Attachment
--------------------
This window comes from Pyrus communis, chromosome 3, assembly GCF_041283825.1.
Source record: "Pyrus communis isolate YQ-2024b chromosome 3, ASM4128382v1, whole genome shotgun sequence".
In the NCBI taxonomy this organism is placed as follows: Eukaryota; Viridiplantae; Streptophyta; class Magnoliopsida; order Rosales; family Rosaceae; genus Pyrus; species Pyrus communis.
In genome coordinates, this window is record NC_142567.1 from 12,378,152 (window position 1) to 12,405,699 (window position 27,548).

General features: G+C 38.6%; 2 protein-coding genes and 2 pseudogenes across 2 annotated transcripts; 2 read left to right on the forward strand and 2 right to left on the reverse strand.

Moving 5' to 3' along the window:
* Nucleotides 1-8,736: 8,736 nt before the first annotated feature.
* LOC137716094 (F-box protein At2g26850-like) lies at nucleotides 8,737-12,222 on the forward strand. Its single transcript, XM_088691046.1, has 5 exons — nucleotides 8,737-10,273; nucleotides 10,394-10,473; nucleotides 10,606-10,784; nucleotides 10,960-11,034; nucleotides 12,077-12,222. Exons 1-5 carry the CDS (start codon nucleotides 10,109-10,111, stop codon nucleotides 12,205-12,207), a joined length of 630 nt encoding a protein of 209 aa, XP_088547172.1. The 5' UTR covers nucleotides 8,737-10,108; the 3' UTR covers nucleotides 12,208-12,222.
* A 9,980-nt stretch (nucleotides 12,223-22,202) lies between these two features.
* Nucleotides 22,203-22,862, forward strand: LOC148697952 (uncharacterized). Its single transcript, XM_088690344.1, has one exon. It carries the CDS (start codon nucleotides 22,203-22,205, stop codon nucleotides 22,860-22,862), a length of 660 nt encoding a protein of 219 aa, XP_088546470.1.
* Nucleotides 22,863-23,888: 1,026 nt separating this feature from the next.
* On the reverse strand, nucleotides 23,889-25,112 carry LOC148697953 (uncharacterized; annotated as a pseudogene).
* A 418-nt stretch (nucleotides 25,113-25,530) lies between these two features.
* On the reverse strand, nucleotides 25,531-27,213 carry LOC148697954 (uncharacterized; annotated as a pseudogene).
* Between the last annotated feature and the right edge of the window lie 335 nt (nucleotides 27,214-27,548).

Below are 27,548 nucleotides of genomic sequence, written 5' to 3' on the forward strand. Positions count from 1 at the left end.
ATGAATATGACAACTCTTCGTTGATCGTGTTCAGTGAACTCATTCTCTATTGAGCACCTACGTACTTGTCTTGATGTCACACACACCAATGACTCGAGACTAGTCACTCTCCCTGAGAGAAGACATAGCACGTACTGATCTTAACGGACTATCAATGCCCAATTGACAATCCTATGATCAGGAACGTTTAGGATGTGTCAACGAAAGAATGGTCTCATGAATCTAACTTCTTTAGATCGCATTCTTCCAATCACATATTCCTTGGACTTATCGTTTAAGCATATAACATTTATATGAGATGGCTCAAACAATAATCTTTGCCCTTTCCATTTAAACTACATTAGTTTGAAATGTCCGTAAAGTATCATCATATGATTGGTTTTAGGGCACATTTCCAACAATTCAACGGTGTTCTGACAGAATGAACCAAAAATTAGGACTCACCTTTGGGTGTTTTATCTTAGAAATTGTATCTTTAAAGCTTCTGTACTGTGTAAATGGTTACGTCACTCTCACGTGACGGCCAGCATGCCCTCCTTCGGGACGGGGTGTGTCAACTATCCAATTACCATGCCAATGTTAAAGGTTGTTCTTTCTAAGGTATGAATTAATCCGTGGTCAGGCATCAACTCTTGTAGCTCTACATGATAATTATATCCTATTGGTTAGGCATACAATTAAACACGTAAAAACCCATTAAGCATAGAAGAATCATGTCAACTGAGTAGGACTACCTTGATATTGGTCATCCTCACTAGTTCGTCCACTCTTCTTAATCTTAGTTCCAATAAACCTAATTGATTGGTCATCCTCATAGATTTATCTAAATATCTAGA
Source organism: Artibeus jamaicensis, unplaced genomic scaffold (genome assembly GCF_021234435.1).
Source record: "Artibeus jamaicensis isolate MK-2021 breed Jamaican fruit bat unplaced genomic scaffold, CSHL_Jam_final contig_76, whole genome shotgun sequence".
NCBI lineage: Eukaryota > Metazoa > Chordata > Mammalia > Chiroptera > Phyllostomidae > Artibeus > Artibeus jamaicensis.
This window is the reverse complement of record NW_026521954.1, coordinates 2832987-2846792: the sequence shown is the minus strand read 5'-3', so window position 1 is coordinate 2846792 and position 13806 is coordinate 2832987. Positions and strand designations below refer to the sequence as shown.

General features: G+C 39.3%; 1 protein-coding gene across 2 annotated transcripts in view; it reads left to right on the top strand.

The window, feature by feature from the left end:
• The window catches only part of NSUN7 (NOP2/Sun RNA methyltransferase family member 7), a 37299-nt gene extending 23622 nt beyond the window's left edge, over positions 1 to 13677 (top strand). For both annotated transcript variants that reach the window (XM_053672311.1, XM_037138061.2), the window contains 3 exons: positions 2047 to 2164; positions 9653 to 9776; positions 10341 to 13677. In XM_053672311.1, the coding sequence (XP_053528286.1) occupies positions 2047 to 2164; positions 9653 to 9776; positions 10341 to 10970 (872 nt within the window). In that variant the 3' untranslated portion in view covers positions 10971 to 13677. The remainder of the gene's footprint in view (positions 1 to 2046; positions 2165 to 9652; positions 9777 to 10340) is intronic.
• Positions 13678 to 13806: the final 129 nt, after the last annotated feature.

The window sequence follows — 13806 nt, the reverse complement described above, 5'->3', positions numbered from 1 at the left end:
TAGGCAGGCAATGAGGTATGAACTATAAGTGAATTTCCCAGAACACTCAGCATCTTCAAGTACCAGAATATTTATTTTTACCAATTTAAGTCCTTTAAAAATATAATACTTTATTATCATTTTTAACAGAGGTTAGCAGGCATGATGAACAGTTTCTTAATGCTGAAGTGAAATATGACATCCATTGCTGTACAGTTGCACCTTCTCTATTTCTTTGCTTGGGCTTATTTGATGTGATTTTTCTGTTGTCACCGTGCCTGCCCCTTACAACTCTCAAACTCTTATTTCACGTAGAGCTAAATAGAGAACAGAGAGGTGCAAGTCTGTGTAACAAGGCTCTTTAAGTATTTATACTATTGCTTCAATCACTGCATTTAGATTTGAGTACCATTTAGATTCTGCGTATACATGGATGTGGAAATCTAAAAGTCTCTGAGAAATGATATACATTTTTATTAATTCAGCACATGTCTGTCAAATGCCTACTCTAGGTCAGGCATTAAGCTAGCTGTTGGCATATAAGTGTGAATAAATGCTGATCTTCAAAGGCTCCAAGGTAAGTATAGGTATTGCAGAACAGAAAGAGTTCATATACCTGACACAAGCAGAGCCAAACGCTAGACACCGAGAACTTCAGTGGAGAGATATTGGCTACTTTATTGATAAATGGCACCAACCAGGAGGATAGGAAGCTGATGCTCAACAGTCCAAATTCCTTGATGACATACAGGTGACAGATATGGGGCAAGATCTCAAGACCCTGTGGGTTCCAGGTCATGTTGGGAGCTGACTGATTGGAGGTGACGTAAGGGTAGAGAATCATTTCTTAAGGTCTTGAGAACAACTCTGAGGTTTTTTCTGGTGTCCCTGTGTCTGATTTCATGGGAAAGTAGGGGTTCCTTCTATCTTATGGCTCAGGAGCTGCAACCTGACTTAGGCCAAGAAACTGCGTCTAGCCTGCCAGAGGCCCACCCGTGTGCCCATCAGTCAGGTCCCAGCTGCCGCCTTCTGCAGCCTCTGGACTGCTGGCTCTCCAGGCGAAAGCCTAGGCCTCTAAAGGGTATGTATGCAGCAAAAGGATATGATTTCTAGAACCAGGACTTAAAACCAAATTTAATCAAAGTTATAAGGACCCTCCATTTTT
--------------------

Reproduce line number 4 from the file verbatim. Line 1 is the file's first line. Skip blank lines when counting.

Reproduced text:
In genome coordinates, this window is record NC_142567.1 from 12,378,152 (window position 1) to 12,405,699 (window position 27,548).